The Washington Times Daily - - Politics - BY JEN­NIFER HARPER

Bill Maher still lobs in­sults, though he’s now a lead­ing fig­ure in the con­tro­versy over Rush Lim­baugh’s un­to­ward com­ments about Ge­orge­town Univer­sity law stu­dent San­dra Fluke, for which he apol­o­gized. Twice. Mr. Maher, a $1 mil­lion donor to Pres­i­dent Obama’s re-elec­tion cam­paign and host of his own HBO talk show, sym­bol­izes a dou­ble stan­dard to con­ser­va­tives who won­der why press and pun­ditry don’t de­mand that Mr. Maher apol­o­gize for com­ments he made about Sarah Palin and Rep. Michelle Bach­mann in re­cent days.

“Lim­baugh has been sin­gled out and con­demned across the na­tional me­dia — ABC, CBS, NBC, CNBC, MSNBC, NPR, PBS, As­so­ci­ated Press, the New York Times, The Washington Post, the Los An­ge­les Times and USA To­day. How many of these out­lets have con­demned Bill Maher with equal vigor for his at­tacks on Palin?” asks Me­dia Re­search Cen­ter founder Brent Bozell, in a let­ter to CNN host Piers Mor­gan.

“How many of these out­lets con­demned him at all? Ed Schultz called Laura Ingraham a ‘slut’ on his ra­dio show. MSNBC sus­pended him for a week, but none of Schultz’s ad­ver­tis­ers dropped his show un­der me­dia pres­sure. There was no pres­sure.”

Mean­while, Mr. Maher is still, uh, quip­ping. For the cu­ri­ous: a cat­a­log of barbs from his lat­est open­ing mono­logue:

“I thought the elec­tion was gonna be all about the econ­omy. But the econ­omy started do­ing bet­ter. So Repub­li­cans went to plan b: call­ing women whores.

“San­dra Fluke got a call to­day from the pres­i­dent. Pres­i­dent Obama called her to thank her for her tes­ti­mony. And then Pres­i­dent Clin­ton called Obama to get her num­ber.

“Rush Lim­baugh: Four wives, he’s had — no chil­dren. Dude, you are birth con­trol.” from a fed­eral agency that seeks the public’s help in iden­ti­fy­ing a pair of sailors who went down with their ship 150 years ago. The Na­tional Oceanic and At­mo­spheric Agency (NOAA) con­tin­ues to honor the lost crew of the USS Mon­i­tor, a Civil War-era Union iron­clad war­ship that took on the Con­fed­er­ate iron­clad CSS Virginia in ocean wa­ters off Hamp­ton Roads, Va., on March 9, 1862.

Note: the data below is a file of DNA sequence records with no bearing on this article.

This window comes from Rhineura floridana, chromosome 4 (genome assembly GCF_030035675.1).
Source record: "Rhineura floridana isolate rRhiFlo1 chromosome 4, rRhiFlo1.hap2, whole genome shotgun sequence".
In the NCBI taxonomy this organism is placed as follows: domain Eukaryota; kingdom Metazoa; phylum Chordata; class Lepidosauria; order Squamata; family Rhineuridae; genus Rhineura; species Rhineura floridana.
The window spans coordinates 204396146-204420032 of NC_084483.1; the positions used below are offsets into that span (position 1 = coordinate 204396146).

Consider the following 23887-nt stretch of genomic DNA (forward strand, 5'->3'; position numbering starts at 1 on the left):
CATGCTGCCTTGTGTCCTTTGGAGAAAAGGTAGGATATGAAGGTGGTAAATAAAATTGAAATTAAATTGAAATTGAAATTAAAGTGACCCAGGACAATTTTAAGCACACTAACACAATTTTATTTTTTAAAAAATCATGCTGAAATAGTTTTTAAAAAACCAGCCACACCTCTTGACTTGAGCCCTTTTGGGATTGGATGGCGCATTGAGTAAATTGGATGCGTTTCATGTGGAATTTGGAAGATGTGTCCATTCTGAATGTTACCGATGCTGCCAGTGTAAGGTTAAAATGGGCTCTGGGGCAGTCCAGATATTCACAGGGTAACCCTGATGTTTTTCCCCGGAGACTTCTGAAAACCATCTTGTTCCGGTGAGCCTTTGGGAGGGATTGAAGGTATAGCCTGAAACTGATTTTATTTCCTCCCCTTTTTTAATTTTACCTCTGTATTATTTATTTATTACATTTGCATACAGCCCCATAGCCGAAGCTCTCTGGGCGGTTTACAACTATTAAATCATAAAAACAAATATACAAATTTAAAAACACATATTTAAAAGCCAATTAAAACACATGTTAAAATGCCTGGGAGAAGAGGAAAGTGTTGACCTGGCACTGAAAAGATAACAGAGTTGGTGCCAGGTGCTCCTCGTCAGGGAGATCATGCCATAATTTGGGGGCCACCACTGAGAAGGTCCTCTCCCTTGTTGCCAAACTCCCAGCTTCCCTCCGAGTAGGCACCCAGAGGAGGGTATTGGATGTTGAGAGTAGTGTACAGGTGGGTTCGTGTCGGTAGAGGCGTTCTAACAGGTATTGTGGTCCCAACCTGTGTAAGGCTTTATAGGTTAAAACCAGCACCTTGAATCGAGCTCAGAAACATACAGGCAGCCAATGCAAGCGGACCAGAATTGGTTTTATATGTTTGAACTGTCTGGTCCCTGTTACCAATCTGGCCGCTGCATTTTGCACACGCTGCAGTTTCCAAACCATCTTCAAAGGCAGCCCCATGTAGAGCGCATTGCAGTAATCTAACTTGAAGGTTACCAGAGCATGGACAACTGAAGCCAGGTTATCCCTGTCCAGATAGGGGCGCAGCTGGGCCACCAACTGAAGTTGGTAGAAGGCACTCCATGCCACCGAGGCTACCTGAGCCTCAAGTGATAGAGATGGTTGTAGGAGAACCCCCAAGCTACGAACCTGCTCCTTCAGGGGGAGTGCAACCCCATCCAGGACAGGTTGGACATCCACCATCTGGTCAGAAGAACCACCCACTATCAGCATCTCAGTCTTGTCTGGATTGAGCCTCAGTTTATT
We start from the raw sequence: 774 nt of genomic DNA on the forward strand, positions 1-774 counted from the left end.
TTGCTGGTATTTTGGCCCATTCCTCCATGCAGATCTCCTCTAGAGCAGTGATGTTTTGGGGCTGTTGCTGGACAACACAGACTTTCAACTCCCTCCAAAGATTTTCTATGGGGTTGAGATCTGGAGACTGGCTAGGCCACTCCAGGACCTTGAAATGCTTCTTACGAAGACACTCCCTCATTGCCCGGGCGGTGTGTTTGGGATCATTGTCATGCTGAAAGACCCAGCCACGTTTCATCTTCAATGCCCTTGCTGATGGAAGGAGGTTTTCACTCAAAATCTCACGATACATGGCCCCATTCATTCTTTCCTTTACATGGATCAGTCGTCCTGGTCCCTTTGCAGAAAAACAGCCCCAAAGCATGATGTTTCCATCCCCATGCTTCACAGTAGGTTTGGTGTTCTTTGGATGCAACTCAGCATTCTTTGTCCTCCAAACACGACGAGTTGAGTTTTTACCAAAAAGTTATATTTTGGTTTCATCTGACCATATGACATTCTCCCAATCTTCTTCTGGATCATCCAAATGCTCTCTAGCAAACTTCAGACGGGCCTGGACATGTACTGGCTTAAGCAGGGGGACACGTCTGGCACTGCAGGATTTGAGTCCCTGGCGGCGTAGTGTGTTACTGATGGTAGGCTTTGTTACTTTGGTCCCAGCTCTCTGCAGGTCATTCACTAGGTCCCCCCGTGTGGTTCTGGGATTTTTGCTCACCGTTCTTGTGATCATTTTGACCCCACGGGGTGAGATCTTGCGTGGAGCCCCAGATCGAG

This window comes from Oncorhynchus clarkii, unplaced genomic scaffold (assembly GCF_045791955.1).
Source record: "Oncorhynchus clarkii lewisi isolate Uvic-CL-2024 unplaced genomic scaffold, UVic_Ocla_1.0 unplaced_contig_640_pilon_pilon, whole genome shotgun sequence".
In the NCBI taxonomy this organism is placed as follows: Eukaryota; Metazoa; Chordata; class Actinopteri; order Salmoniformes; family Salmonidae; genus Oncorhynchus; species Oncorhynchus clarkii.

Less than a year later, the Mon­i­tor cap­sized and sank off Cape Hat­teras, N.C., send­ing 16 crew mem­bers to their deaths.

A decade ago, the wreck was dis­cov­ered and the Mon­i­tor raised from the ocean floor; the skele­tal re­mains of two sailors were found in the ship’s gun tur­ret, the fate of the other 14 re­mains un­known.

NOAA’S Of­fice of Na­tional Ma­rine Sanc­tu­ar­ies has re­leased images of the faces of the lost men, based on foren­sic re­con­struc­tions by an­thro­pol­o­gists at Louisiana State Univer­sity. The agency is now in search mode.

“These are the faces of men who gave their lives for their coun­try at a piv­otal mo­ment in Amer­i­can his­tory,” says David Al­berg, su­per­in­ten­dent of Mon­i­tor Na­tional Ma­rine Sanc­tu­ary, es­tab­lished by Congress in 1975. “The best-case sce­nario is that some­one will emerge, per­haps a de­scen­dant, who can give these faces a name.”

The sci­en­tists es­ti­mated one man to be be­tween 17 and 24 years old and about 5 feet 7 inches tall; the other man was an inch shorter, be­tween 30 and 40 years old, and prob­a­bly smoked a pipe. See de­tails here: http://mon­i­

“When Navy divers dis­cov­ered the hu­man re­mains in Mon­i­tor’s tur­ret, they im­me­di­ately be­gan re­fer­ring to them as ‘our ship­mates.’ Look­ing into these two faces is very mov­ing for me and, I’m cer­tain, for ev­ery­one in­volved in the Mon­i­tor re­cov­ery op­er­a­tions,” says re­tired NOAA ar­chae­ol­o­gist John Broad­wa­ter.

Fa­cial images have been made based on foren­sic re­con­struc­tions of skele­tal re­mains of two sailors aboard the USS Mon­i­tor, a Civil War iron­clad ship that sank in 1862.


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